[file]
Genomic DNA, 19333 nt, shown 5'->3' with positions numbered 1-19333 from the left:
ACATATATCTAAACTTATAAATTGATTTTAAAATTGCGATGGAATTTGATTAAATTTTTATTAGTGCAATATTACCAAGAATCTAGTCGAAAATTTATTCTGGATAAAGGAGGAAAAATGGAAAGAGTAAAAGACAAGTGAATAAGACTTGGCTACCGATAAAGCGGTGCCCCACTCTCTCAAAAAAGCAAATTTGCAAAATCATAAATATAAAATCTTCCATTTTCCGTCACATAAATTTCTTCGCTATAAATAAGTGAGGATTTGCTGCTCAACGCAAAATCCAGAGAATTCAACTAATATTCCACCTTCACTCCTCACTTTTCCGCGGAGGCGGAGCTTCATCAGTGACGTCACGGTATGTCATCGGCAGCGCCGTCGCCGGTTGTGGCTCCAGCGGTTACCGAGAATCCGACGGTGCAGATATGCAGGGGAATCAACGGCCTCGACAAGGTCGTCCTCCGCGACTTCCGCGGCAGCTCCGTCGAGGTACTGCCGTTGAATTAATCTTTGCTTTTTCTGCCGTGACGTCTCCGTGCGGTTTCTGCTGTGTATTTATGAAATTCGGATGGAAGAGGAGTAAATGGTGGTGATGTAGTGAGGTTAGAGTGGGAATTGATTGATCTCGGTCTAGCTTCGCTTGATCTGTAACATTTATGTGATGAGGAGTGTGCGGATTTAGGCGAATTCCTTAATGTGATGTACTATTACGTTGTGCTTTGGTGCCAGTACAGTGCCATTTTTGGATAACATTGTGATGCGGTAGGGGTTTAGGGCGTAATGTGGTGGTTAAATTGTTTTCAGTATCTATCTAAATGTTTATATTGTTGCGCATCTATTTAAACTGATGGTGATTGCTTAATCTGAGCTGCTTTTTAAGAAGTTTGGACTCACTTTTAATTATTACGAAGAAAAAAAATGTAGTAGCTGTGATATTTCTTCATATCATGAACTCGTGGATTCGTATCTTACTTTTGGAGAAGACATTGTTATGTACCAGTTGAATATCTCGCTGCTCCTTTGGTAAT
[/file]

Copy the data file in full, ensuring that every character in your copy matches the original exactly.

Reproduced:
Genomic DNA, 19333 nt, shown 5'->3' with positions numbered 1-19333 from the left:
ACATATATCTAAACTTATAAATTGATTTTAAAATTGCGATGGAATTTGATTAAATTTTTATTAGTGCAATATTACCAAGAATCTAGTCGAAAATTTATTCTGGATAAAGGAGGAAAAATGGAAAGAGTAAAAGACAAGTGAATAAGACTTGGCTACCGATAAAGCGGTGCCCCACTCTCTCAAAAAAGCAAATTTGCAAAATCATAAATATAAAATCTTCCATTTTCCGTCACATAAATTTCTTCGCTATAAATAAGTGAGGATTTGCTGCTCAACGCAAAATCCAGAGAATTCAACTAATATTCCACCTTCACTCCTCACTTTTCCGCGGAGGCGGAGCTTCATCAGTGACGTCACGGTATGTCATCGGCAGCGCCGTCGCCGGTTGTGGCTCCAGCGGTTACCGAGAATCCGACGGTGCAGATATGCAGGGGAATCAACGGCCTCGACAAGGTCGTCCTCCGCGACTTCCGCGGCAGCTCCGTCGAGGTACTGCCGTTGAATTAATCTTTGCTTTTTCTGCCGTGACGTCTCCGTGCGGTTTCTGCTGTGTATTTATGAAATTCGGATGGAAGAGGAGTAAATGGTGGTGATGTAGTGAGGTTAGAGTGGGAATTGATTGATCTCGGTCTAGCTTCGCTTGATCTGTAACATTTATGTGATGAGGAGTGTGCGGATTTAGGCGAATTCCTTAATGTGATGTACTATTACGTTGTGCTTTGGTGCCAGTACAGTGCCATTTTTGGATAACATTGTGATGCGGTAGGGGTTTAGGGCGTAATGTGGTGGTTAAATTGTTTTCAGTATCTATCTAAATGTTTATATTGTTGCGCATCTATTTAAACTGATGGTGATTGCTTAATCTGAGCTGCTTTTTAAGAAGTTTGGACTCACTTTTAATTATTACGAAGAAAAAAAATGTAGTAGCTGTGATATTTCTTCATATCATGAACTCGTGGATTCGTATCTTACTTTTGGAGAAGACATTGTTATGTACCAGTTGAATATCTCGCTGCTCCTTTGGTAAT